Once a powerful warrior and the king’s confidant during the Goryeo Dynasty, Kim Shin (Gong Yoo) is unfairly condemned as a traitor and executed. Instead of dying, Kim Shin not only comes back to life but returns as an immortal goblin with a mystical sword stuck in his chest. He continues to live for hundreds of years as the protector of souls but as he has lived all these years without love, he also suffers from depression and longs to end his life. Legend says that only the goblin’s bride can remove the sword from his chest and give him the relief of death.
One fateful night, he saves a woman and her unborn child from death. The unborn child becomes Ji Eun Tak (Kim Go Eun). She has the ability to see ghosts because of the goblin’s touch and yet, death continues to chase after her.
The Grim Reaper himself has his own demons as people only become reapers because they committed a grave sin when they were alive. However, people who have become reapers are wiped of their memories and they must live their life ushering people to the afterlife. The Grim Reaper inadvertently ends up becoming roommates with Shin and the unlikely pair form a unique bond. He also meets Sunny (Yoo In Na), the bright, chic owner of the chicken restaurant and Eun Tak’s boss. He is immediately intrigued by her but unsure why he feels the way he does. All brought together by fate, the four figure out how to defeat a dark curse that looms over them.
Goblin started its run on tvN this weekend and although it’s quite early, I’m impressed and optimistic about it. Unlike Kim Eun Sook’s previous dramas, this one is a fantasy drama. Sure, Secret Garden had fantasy elements but both of the main characters were human. Unlike this drama, where there are gods mixing with humans who have superpowers. The first two episodes clock in at an hour and a half each and I’m not sure if the subsequent episodes will follow suit but there was a lot of backstory that’s covered in the first two episodes.
A divorced fund manager, Seok Woo (Gong Yoo), decides to take his daughter, Soo Ahn (Kim Soo Ahn) to her mother in Busan for her birthday. They board the KTX train in Seoul which is occupied by a variety of passengers, including a tough working-class husband, Sang Hwa (Ma Dong Seok) and his very, pregnant wife, Sung Kyung (Jung Yoo Mi), a rich but selfish CEO, Yong Seok (Kim Eui Sung), elderly sisters, In Gil (Ye Soo Jung) and Jong Gil (Park Myung Shin), high school teenagers from the high school baseball team and cheerleading squad, Young Gook (Choi Woo Shik) and Jin Hee (Ahn So Hee), and a homeless man (Choi Gwi Hwa). As the train departs Seoul, a young woman exhibiting bizarre, convulsive behavior with a bite wound on her leg boards the train. When a train attendant stumbles upon the woman, she tries to get help but ends up getting bitten and a zombie infection spreads throughout the train.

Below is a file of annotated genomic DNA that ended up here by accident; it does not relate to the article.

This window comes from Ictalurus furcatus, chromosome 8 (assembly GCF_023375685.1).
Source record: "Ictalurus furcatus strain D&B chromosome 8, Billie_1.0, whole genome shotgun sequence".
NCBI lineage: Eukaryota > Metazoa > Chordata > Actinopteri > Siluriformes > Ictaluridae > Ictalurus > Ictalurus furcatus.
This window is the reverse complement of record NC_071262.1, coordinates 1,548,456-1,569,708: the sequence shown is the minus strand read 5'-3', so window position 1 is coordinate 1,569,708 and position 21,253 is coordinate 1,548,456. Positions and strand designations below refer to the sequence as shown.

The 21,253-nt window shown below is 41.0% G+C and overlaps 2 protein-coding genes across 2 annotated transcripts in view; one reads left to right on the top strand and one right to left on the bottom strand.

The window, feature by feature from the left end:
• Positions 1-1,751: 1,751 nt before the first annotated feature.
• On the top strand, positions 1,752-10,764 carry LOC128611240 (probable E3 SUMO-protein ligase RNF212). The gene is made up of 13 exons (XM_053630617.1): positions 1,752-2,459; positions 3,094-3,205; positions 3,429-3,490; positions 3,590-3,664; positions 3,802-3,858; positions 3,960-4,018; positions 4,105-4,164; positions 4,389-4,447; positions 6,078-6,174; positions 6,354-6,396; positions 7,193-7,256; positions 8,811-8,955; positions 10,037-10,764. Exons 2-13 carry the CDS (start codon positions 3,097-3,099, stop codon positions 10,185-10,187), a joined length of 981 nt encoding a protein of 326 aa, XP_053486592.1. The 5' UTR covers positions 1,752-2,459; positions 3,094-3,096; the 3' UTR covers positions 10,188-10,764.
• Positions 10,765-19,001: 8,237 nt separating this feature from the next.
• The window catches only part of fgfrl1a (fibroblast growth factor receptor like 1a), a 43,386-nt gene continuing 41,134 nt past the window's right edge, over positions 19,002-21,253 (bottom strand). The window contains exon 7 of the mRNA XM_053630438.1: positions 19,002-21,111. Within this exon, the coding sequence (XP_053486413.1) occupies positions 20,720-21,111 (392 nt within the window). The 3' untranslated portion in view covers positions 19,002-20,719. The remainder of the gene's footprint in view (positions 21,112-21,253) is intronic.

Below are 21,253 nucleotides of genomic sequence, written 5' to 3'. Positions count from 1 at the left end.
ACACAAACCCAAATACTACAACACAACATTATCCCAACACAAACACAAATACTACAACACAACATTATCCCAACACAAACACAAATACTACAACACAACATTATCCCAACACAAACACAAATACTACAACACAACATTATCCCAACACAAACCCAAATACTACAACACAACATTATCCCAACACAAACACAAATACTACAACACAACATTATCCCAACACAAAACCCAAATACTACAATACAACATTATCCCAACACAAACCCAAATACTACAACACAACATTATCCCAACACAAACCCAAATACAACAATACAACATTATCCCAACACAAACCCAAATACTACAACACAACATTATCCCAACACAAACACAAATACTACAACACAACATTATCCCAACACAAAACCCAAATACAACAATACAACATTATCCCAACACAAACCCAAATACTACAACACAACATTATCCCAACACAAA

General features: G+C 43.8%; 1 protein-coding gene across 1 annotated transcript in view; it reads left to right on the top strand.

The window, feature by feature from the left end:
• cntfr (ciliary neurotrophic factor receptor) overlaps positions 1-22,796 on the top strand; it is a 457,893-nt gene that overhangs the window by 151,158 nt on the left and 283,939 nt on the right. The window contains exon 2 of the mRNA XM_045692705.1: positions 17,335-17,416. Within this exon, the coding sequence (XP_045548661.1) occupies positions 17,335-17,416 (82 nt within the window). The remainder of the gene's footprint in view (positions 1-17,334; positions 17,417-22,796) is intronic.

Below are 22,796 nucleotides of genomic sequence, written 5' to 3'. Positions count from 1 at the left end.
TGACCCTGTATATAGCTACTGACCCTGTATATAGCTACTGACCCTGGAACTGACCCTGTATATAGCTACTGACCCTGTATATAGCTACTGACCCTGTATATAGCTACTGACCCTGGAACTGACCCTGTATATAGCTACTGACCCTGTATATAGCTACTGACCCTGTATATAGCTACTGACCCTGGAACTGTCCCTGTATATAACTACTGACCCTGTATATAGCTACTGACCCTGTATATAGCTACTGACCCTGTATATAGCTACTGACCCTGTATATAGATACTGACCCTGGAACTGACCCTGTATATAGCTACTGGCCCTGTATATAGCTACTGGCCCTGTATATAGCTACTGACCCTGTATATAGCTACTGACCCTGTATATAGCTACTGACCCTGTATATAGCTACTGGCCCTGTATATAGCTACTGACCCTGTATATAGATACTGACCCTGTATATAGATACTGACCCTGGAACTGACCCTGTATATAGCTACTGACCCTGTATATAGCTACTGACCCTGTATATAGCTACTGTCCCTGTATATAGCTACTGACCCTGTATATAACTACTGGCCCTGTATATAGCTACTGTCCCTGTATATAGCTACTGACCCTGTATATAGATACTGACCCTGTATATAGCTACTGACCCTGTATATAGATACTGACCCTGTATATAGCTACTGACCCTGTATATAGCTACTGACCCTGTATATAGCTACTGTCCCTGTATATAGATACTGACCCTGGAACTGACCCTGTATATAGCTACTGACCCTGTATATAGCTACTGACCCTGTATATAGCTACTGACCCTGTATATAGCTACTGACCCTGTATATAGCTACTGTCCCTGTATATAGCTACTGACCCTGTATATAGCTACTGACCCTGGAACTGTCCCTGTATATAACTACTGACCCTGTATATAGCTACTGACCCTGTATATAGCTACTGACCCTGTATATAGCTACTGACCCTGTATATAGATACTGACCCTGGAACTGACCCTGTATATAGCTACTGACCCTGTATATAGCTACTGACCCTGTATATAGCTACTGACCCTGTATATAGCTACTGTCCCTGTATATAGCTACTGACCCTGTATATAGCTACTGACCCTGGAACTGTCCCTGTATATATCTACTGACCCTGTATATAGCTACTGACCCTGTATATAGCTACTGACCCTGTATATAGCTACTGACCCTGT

The Crucible is a novel by Gong Ji Young, which is based on a true story. The film of the same name follows a new teacher, Kang In Ho (Gong Yoo), at a school for the hearing impaired children in Mujin. He’s working there to earn money for his sick daughter but learns that the children there are being physically and sexually abused by the teachers. When he decides to expose the crimes and fight for the children’s rights, he teams up with human rights activist, Seo Yoo Jin (Jung Yoo Mi). However, In Ho and Yoo Jin discover that not only are the school’s principals and teachers behind the cover up but the police, local doctors, prosecutors and local churches have been paid off to keep silent about the crime.
I had to go back and re-watch this movie as it has been several months since I first saw it in the theaters. However, I couldn’t resist not writing about it because I simply adore romantic comedies. At film school, a lot of the boys would scoff at romantic comedies as mere chick films and the fact is they don’t get much love at the Oscars (except Sense and Sensibility). Still, writers of romance, like Jane Austen, pay careful attention to nuance of gestures or particular selection of words that make a grand difference between, “You can tell me anything,” to “Surely you and I are beyond speaking when words are clearly not enough.” (from Mansfield Park) It takes an extremely talented actor to be able to deliver such a line or give a shy glance and make it convincing.
Finding Kim Jong Wook stars Gong Yoo and Im Soo Jung. I immediately liked this pairing. Knowing they are friends in real life, I had no fears about their chemistry. The movie was originally a musical by playwright Jang Yoo Jeong. She made the move to director in order to bring the story from stage to the big screen.